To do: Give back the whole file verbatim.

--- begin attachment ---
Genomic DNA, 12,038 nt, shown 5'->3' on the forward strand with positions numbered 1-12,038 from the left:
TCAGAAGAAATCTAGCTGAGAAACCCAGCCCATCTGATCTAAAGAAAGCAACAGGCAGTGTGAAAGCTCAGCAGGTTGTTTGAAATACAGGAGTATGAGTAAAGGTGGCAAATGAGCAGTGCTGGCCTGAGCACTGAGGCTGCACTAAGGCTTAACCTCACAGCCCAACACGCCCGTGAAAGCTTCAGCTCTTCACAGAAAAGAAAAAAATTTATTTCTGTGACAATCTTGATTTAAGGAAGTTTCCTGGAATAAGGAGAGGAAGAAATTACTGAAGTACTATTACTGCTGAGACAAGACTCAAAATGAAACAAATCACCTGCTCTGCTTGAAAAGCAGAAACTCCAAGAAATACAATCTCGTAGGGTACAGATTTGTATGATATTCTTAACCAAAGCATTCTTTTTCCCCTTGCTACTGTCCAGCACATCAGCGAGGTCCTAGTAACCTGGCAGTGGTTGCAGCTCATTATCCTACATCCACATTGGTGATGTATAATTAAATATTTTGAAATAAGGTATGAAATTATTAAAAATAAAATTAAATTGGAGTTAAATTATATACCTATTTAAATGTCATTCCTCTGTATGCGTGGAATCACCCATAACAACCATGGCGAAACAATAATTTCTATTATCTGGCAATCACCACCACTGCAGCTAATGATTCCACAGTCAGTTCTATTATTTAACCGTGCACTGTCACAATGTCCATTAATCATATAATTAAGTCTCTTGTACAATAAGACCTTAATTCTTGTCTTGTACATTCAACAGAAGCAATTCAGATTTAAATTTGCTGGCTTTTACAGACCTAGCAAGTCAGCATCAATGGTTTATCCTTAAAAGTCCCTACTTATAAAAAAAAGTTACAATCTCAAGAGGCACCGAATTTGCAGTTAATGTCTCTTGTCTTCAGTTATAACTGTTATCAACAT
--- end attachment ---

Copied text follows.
Genomic DNA, 12,038 nt, shown 5'->3' on the forward strand with positions numbered 1-12,038 from the left:
TCAGAAGAAATCTAGCTGAGAAACCCAGCCCATCTGATCTAAAGAAAGCAACAGGCAGTGTGAAAGCTCAGCAGGTTGTTTGAAATACAGGAGTATGAGTAAAGGTGGCAAATGAGCAGTGCTGGCCTGAGCACTGAGGCTGCACTAAGGCTTAACCTCACAGCCCAACACGCCCGTGAAAGCTTCAGCTCTTCACAGAAAAGAAAAAAATTTATTTCTGTGACAATCTTGATTTAAGGAAGTTTCCTGGAATAAGGAGAGGAAGAAATTACTGAAGTACTATTACTGCTGAGACAAGACTCAAAATGAAACAAATCACCTGCTCTGCTTGAAAAGCAGAAACTCCAAGAAATACAATCTCGTAGGGTACAGATTTGTATGATATTCTTAACCAAAGCATTCTTTTTCCCCTTGCTACTGTCCAGCACATCAGCGAGGTCCTAGTAACCTGGCAGTGGTTGCAGCTCATTATCCTACATCCACATTGGTGATGTATAATTAAATATTTTGAAATAAGGTATGAAATTATTAAAAATAAAATTAAATTGGAGTTAAATTATATACCTATTTAAATGTCATTCCTCTGTATGCGTGGAATCACCCATAACAACCATGGCGAAACAATAATTTCTATTATCTGGCAATCACCACCACTGCAGCTAATGATTCCACAGTCAGTTCTATTATTTAACCGTGCACTGTCACAATGTCCATTAATCATATAATTAAGTCTCTTGTACAATAAGACCTTAATTCTTGTCTTGTACATTCAACAGAAGCAATTCAGATTTAAATTTGCTGGCTTTTACAGACCTAGCAAGTCAGCATCAATGGTTTATCCTTAAAAGTCCCTACTTATAAAAAAAAGTTACAATCTCAAGAGGCACCGAATTTGCAGTTAATGTCTCTTGTCTTCAGTTATAACTGTTATCAACAT